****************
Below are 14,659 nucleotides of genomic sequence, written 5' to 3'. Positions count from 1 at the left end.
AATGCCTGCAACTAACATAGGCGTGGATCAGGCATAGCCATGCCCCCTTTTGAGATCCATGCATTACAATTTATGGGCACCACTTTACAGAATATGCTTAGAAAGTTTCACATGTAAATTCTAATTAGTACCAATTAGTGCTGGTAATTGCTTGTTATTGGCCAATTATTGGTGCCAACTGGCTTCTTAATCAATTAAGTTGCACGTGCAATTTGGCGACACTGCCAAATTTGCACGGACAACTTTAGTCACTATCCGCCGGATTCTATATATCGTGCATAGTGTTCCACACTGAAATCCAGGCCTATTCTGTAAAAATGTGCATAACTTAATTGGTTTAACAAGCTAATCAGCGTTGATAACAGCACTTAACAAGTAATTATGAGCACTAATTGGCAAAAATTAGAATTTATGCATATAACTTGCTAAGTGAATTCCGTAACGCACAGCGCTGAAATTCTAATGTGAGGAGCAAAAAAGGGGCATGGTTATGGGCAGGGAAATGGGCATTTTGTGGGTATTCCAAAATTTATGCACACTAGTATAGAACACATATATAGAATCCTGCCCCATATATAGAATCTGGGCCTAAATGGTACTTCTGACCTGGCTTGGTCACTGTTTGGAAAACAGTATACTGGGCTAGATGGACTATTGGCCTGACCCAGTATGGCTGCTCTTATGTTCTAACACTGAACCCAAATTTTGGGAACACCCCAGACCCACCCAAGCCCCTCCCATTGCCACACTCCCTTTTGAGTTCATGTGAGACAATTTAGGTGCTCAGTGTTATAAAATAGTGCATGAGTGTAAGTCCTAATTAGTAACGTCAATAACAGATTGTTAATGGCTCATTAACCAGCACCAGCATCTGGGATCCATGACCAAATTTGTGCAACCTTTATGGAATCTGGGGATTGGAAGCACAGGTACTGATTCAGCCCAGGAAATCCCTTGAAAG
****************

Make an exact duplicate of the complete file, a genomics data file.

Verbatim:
Below are 14,659 nucleotides of genomic sequence, written 5' to 3'. Positions count from 1 at the left end.
AATGCCTGCAACTAACATAGGCGTGGATCAGGCATAGCCATGCCCCCTTTTGAGATCCATGCATTACAATTTATGGGCACCACTTTACAGAATATGCTTAGAAAGTTTCACATGTAAATTCTAATTAGTACCAATTAGTGCTGGTAATTGCTTGTTATTGGCCAATTATTGGTGCCAACTGGCTTCTTAATCAATTAAGTTGCACGTGCAATTTGGCGACACTGCCAAATTTGCACGGACAACTTTAGTCACTATCCGCCGGATTCTATATATCGTGCATAGTGTTCCACACTGAAATCCAGGCCTATTCTGTAAAAATGTGCATAACTTAATTGGTTTAACAAGCTAATCAGCGTTGATAACAGCACTTAACAAGTAATTATGAGCACTAATTGGCAAAAATTAGAATTTATGCATATAACTTGCTAAGTGAATTCCGTAACGCACAGCGCTGAAATTCTAATGTGAGGAGCAAAAAAGGGGCATGGTTATGGGCAGGGAAATGGGCATTTTGTGGGTATTCCAAAATTTATGCACACTAGTATAGAACACATATATAGAATCCTGCCCCATATATAGAATCTGGGCCTAAATGGTACTTCTGACCTGGCTTGGTCACTGTTTGGAAAACAGTATACTGGGCTAGATGGACTATTGGCCTGACCCAGTATGGCTGCTCTTATGTTCTAACACTGAACCCAAATTTTGGGAACACCCCAGACCCACCCAAGCCCCTCCCATTGCCACACTCCCTTTTGAGTTCATGTGAGACAATTTAGGTGCTCAGTGTTATAAAATAGTGCATGAGTGTAAGTCCTAATTAGTAACGTCAATAACAGATTGTTAATGGCTCATTAACCAGCACCAGCATCTGGGATCCATGACCAAATTTGTGCAACCTTTATGGAATCTGGGGATTGGAAGCACAGGTACTGATTCAGCCCAGGAAATCCCTTGAAAG